— Cow market remains strong.
— Calves stronger on weather, feeders struggling.
Fed cattle markets were slow to develop last week as little trade was
reported through Thursday. A small number of cattle traded between
$87-88 live, $138-140 dressed. A pick up in trade was expected Friday.
Early trade was $2-4 softer than the majority of market activity the
Slaughter volumes continue to be a problem with just 573,00 head passing
through packing plants two weeks ago, 10,000 head lower than the prior
week. Packers processed 471,000 head through Thursday of last week,
which was the first week that weekly slaughter exceeded weekly volume
from a year ago.
Feeders are also looking at Presidents Day taking a day out of their
normal weekly slaughter this week. So, they won’t need as many cattle.
The latest packer margin index shows packers losing around $44 per head.
Boxed beef markets were slightly softer with the Choice cutout falling
$2-3 to $142.70; Select was down to $139.98, making the Choice/Select
spread just $2.72. Trade volume was moderate. Beef production year to
date is 4.2 percent below a year ago.
The Feb. 1 Cattle on Feed Report due out last Friday was expected to
show strong placements into U.S. feedlots. The average analyst’s guess
was 110.5 percent of a year ago, out of a range of 100-118 percent
compared to last year. The number of cattle on feed is expected to be up
2.5 percent, and marketings down two percent from a year ago.
The probability of a smaller marketing total made analysts more nervous
than the potentially-large increase in placements. Some of the marketing
decline, versus last year, can be explained as one less business day,
however, the January total is set to be the smallest early year out
movement since USDA started keeping on-feed data. Anyone looking at
current carcass weights and impressive country leverage in the fed
market would certainly not conclude that a marketing backup problem
exists, however, the longer term balance sheet clearly points to
potential price danger somewhere down the road.
Andy Gottschalk, HedgersEdge.com, pointed out that the number of cattle
that have been on feed more than 120 days will be up seven percent over
last year and up 11 percent over the five-year average. His group
expects to see the market retest a $93 fed market, on a storm related
situation. But, he also expects to see growing inventory start to
conflict with demand. He said the industry will have a summer demand
base that will support a weekly slaughter of 605,000 head and that
available slaughter supplies will be much larger than that.
Slaughter cow markets have been seasonally stronger with top quality
cows in the mid-$50s. The 90 percent lean markets are also stronger,
suggesting there could be more room for slaughter cows. Ninety-percent
lean was trading at $154 mid week, and the 50 percent trim market was at
$54. The cow beef cutout was $115.87 last Thursday, was down $2.25 from
the day before. West Coast cow beef was trading between $89-91.
Last week’s calf market was called $1-3 stronger across the country as
spring grazing gets closer and moisture continues to inundate most major
spring grazing regions of the country. Feeder cattle prices weren’t as
fortunate as a continued lack of fed cattle profits and muddy pen
conditions force prices down mostly $1.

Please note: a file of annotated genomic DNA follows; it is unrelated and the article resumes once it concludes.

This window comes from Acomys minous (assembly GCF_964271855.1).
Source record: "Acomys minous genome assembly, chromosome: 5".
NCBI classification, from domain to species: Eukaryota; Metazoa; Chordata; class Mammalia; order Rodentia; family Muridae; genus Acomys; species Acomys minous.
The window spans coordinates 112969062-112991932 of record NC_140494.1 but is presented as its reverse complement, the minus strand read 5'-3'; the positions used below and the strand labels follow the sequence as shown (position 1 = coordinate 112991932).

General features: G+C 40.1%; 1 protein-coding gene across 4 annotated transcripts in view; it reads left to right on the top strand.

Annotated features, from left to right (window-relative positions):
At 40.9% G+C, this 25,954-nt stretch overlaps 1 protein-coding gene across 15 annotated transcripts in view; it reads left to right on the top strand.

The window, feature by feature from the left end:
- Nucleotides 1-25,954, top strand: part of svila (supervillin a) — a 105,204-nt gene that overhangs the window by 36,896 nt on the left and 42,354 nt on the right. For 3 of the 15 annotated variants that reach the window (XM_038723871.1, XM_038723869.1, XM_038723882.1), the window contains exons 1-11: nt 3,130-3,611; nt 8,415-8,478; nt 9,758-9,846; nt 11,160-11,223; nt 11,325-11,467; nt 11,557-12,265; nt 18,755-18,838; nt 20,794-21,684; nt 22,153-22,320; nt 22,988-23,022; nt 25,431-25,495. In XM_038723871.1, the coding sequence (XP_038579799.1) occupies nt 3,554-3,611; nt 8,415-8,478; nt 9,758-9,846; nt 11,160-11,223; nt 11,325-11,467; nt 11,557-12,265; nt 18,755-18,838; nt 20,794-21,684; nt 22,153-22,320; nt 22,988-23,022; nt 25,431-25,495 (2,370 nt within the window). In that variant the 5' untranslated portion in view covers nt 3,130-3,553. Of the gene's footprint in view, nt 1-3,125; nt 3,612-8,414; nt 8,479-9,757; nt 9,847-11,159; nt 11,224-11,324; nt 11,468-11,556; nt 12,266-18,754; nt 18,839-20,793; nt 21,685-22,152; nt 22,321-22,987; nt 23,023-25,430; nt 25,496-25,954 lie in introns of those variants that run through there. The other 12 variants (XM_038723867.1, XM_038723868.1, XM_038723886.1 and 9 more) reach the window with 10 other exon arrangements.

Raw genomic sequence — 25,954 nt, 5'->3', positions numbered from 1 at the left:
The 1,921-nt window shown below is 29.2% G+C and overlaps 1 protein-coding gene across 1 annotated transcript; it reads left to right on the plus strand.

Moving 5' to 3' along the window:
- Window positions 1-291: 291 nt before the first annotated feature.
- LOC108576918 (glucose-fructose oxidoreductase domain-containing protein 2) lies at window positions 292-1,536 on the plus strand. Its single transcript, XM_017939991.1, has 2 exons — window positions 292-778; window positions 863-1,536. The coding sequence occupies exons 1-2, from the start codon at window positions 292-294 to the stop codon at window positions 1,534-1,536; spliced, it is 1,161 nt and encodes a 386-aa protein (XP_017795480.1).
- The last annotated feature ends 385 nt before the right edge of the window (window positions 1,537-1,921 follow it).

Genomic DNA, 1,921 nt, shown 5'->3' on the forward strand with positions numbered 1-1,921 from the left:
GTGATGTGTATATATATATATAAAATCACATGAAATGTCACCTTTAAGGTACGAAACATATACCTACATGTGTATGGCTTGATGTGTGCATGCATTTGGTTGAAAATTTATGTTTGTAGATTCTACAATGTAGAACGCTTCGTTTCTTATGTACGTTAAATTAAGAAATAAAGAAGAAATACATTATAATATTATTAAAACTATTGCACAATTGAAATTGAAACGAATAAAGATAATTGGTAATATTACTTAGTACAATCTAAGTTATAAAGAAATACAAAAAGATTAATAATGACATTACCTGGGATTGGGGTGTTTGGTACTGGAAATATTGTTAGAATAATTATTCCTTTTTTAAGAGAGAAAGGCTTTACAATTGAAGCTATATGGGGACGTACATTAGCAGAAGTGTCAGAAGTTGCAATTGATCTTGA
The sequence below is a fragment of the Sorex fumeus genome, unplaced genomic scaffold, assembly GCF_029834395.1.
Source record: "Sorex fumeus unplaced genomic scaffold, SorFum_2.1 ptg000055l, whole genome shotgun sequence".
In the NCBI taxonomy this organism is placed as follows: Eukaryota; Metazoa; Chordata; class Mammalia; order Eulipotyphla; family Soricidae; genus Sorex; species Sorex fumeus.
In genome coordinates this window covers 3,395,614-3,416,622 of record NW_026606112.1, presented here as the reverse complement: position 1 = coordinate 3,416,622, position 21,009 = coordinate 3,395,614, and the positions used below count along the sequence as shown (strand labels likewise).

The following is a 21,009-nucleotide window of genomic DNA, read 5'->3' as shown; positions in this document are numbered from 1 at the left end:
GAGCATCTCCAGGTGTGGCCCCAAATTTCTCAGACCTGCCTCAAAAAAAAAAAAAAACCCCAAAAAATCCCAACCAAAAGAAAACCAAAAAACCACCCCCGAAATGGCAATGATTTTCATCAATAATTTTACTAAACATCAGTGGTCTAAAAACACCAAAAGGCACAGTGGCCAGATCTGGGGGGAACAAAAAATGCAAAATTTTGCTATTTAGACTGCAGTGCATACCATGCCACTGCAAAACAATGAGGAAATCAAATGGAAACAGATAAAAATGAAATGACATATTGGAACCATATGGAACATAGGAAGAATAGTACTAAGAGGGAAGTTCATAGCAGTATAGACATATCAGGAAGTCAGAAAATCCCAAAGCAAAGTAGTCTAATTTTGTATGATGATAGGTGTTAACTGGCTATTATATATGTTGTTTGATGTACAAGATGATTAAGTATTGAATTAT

Stocker operators and even some backgrounding operations were heavily
demanding lighter-weight calves last week, according to auction barn
managers across the country. Stocker operators, particularly in the
western half of the U.S. are very bullish when it comes to spring
grazing prospects. In most major spring grazing areas, moisture is 15-30
percent ahead of the previous five-year averages, and that is spurring
on thoughts that stocking rates could be 10-15 percent higher than the
past few years. In addition, the longevity of the grazing season could
be extended by as much as a month to six weeks longer than normal,
particularly in the southern Plains and Southwest, rangeland specialists
Backgrounder demand was said to be spurred by the continuation of cheap
corn prices along with hay prices that are $10-15 per ton cheaper than
the past couple of years. On the corn side, March futures were still
below $2, with several instances of $1.95 cited last week. According to
commodity market analysts, old corn crop is still behind the near-term
futures contract 20-25 cents, meaning that some producers can purchase
cash corn between $1.65-1.70 per bushel, or $2.90-3.05 per cwt.
Not only is hay cheaper across the board, but the quality of hay needed
to feed backgrounded cattle doesn’t have to be very good, especially if
corn or another feed grain is being fed alongside. In some instances,
poor quality, stemmy hay is selling for $25-35, according to USDA hay
reporters from Midwest and Plains states.
Heavier weaned calves and yearlings were struggling to bring steady
money last week, as most cattle feeders continue to show $25-40 losses
on finished fed cattle. In some instances, calf feds have a breakeven
around $90. Analysts said, however, the percentage of calf feds in the
slaughter mix right now is barely in double digits.
Also, demand from feedlots was deteriorating due to muddy conditions and
extremely cold temperatures resurfacing in a majority of the major
cattle feeding areas. Wet pen conditions and severe cold can lead to
extra health problems and a slow down in getting cattle transitioned to
full feedlot rations.
Futures also were struggling last week, and that trickled down to the
cash market. As of the close of business last Thursday, the March
contract was at $100.62 per cwt, after getting up past $102 earlier in
the week. Other Thursday closes showed April at $99.95, and May at
The CME cash feeder cattle index, for 700-850 pound steers was $103.89
last Wednesday, compared to $104.31 the previous Thursday. — WLJ